Tort Law

Laws are needed to prevent crowd crush disasters like Astroworld, expert says

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Astroworld Disaster

Photo by Erika Goldring/WireImage

Astroworld 2021 was hyped as more than just a concert.

Multiplatinum-selling rapper Travis Scott founded the annual music festival in his hometown of Houston in 2018, and this latest iteration promised to be the best yet.

The star-studded lineup included iconic R&B group Earth, Wind & Fire, rap impresario Master P and reggaetón phenom Bad Bunny. When ticket sales opened in May 2021, they sold out within 30 minutes.

The two-day festival kicked off Friday, Nov. 5, with tens of thousands of people filling the sprawling parking lot-turned-festival venue of NRG Park. Bands had played throughout the day on a secondary stage, and Scott was set to perform on the main stage at 9 p.m.

Fans started claiming prime spots in the standing room-only space surrounding the main stage hours in advance; by showtime, the crowd had become a seemingly endless, undulating mass of raised arms and glowing phones. Scott took the stage with a video of a giant volcano erupting behind him, launching into his first song of the night, “Escape Plan.” By the third song, the crowd was engulfed in chaos.

In all, 10 people in the audience died from injuries they sustained in the pressure-packed crowd that night. The youngest was a 9-year-old boy. According to the Harris County Institute of Forensic Sciences, they all died from compression asphyxia when the pressure of the crowd against their chests prevented them from breathing. Approximately 300 people were treated at the scene for injuries, and 25 were transported to hospitals, according to news reports. Astroworld 2021 had become one of the deadliest concerts in U.S. history.

Litigation fallout

Not surprisingly, lawsuits ensued against Scott, concert promoter Live Nation and others. By May 10, hundreds of lawsuits brought by nearly 5,000 plaintiffs had been consolidated under a single docket number to streamline pretrial proceedings.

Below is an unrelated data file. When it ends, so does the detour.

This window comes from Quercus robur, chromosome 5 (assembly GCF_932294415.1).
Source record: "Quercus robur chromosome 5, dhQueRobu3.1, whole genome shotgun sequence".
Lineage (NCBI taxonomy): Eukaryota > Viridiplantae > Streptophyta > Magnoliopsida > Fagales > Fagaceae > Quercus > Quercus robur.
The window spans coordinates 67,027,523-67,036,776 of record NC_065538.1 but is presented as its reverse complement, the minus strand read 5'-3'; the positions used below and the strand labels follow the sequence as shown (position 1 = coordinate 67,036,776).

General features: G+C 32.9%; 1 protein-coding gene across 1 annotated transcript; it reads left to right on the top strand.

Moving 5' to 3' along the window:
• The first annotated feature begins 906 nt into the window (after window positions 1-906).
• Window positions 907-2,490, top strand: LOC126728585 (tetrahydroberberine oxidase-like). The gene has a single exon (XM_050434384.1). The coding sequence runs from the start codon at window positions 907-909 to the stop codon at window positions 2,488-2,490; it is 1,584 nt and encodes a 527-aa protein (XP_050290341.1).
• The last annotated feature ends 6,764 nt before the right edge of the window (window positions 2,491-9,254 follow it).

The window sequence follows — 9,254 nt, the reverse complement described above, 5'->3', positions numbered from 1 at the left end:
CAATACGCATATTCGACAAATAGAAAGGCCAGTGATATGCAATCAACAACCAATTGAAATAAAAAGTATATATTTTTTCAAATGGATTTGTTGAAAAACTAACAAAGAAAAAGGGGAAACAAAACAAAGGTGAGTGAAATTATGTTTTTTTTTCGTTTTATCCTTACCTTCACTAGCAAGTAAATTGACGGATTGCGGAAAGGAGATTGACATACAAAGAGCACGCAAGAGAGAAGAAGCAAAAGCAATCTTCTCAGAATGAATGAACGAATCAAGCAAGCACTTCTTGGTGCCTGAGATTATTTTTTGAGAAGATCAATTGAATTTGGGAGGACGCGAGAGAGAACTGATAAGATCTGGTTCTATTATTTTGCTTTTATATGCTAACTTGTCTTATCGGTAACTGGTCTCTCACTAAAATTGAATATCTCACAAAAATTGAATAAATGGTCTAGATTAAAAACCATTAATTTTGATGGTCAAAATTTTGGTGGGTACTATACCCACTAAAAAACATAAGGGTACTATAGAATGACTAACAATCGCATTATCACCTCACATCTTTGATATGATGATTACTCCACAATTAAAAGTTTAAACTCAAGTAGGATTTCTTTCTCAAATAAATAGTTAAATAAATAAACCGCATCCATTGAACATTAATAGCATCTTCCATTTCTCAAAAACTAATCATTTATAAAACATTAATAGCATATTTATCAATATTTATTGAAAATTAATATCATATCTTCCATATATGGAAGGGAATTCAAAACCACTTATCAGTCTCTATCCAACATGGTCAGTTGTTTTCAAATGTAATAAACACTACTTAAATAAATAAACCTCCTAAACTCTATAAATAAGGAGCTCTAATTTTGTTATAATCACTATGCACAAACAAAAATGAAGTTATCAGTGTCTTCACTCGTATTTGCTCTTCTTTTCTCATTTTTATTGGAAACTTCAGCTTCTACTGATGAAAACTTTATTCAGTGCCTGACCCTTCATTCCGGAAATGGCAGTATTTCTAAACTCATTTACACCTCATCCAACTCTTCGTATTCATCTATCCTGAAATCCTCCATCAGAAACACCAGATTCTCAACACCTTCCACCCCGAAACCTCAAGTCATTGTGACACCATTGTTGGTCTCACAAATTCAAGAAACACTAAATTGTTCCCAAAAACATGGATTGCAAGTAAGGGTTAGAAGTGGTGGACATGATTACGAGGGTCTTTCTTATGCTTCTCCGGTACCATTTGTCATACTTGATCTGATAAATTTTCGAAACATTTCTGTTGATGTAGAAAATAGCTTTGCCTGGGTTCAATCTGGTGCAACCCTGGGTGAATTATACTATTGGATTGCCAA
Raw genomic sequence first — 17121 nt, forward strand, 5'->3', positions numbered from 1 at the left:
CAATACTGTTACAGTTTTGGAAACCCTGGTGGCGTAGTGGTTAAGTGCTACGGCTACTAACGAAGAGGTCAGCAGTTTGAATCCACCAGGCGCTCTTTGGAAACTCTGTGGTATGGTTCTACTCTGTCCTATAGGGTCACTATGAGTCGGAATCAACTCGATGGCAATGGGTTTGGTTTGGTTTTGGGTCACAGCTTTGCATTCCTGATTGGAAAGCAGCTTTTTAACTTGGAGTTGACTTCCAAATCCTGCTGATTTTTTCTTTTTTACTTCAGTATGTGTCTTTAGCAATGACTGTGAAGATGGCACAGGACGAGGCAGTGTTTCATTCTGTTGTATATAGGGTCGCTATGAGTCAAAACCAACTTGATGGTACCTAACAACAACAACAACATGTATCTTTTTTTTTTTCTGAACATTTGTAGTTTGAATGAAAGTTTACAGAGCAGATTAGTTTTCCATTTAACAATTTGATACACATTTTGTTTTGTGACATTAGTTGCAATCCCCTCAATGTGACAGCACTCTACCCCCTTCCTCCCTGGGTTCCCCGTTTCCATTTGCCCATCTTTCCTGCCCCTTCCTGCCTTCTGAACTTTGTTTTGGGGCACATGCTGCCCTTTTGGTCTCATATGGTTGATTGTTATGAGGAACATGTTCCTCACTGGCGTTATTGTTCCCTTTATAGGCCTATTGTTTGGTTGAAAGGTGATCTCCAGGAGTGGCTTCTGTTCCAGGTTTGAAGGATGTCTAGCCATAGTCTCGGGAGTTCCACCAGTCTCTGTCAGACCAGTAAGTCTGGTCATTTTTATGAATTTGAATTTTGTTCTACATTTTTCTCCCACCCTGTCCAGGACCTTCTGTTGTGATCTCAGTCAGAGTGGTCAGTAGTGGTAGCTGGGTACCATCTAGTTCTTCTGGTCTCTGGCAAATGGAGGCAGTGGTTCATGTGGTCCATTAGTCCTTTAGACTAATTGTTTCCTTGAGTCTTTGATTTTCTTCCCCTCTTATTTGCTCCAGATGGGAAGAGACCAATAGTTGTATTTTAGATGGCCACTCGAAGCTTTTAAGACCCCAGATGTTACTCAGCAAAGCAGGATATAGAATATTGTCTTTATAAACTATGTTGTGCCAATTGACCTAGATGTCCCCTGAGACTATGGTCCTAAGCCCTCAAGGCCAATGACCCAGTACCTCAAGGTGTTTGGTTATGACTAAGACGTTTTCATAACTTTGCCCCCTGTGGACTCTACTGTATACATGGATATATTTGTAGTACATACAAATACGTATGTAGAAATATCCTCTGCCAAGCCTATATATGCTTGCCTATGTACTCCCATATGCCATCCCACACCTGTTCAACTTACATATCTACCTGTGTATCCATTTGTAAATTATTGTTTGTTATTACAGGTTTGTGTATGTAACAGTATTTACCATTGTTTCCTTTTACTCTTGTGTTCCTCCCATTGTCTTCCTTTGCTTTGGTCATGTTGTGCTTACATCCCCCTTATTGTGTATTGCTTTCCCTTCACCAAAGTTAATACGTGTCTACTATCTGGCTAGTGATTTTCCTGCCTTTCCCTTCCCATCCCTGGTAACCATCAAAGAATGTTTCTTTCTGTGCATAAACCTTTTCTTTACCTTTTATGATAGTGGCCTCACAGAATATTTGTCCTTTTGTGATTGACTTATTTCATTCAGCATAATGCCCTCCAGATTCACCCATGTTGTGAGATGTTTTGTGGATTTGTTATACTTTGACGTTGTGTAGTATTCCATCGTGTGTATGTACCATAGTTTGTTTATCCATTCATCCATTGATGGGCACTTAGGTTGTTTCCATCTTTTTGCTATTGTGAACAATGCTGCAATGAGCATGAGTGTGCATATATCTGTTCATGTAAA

Lawyers refer to this type of personal injury lawsuit as a “crowd crush” case, filed to recover for injuries sustained in crowds at concerts, sporting events, nightclubs, religious ceremonies, store openings and doorbuster sales.

Crowd crush cases are grounded in basic tort law and are almost exclusively brought as negligence claims.

The reason for relying on negligence, says law professor Tracy Hresko Pearl of the University of Oklahoma College of Law, is that there are virtually no state or federal laws that address crowd crush. Pearl has written extensively on the issue, including a 2015 Kentucky Law Journal article, “Crowd Crush: How the Law Leaves American Crowds Unprotected,” and a 2021 op-ed in the Houston Chronicle specifically about Astroworld.

“Neither common law nor statutory law have required or incentivized event organizers or venue owners to take any action to manage crowds efficiently,” Pearl says. “It’s not that we don’t have laws pertaining to concerts—we have restrictions on trash and regulations that determine how many ambulances need to be on-site—there’s just nothing requiring any advance thought with regard to crowd crush.”

In crowd crush cases where negligence is at issue, a duty to the plaintiff must first be established. Pearl says courts then will often look to the artist’s behavior or the crowd’s behavior to determine reasonable foreseeability. But this type of analysis, she says, is wrong.

“We see lawyers relying on faulty or even racist conventional wisdom like, ‘It was a rap concert, what do you expect?’ or ‘If you hadn’t behaved like that, you wouldn’t have been injured,’” she says.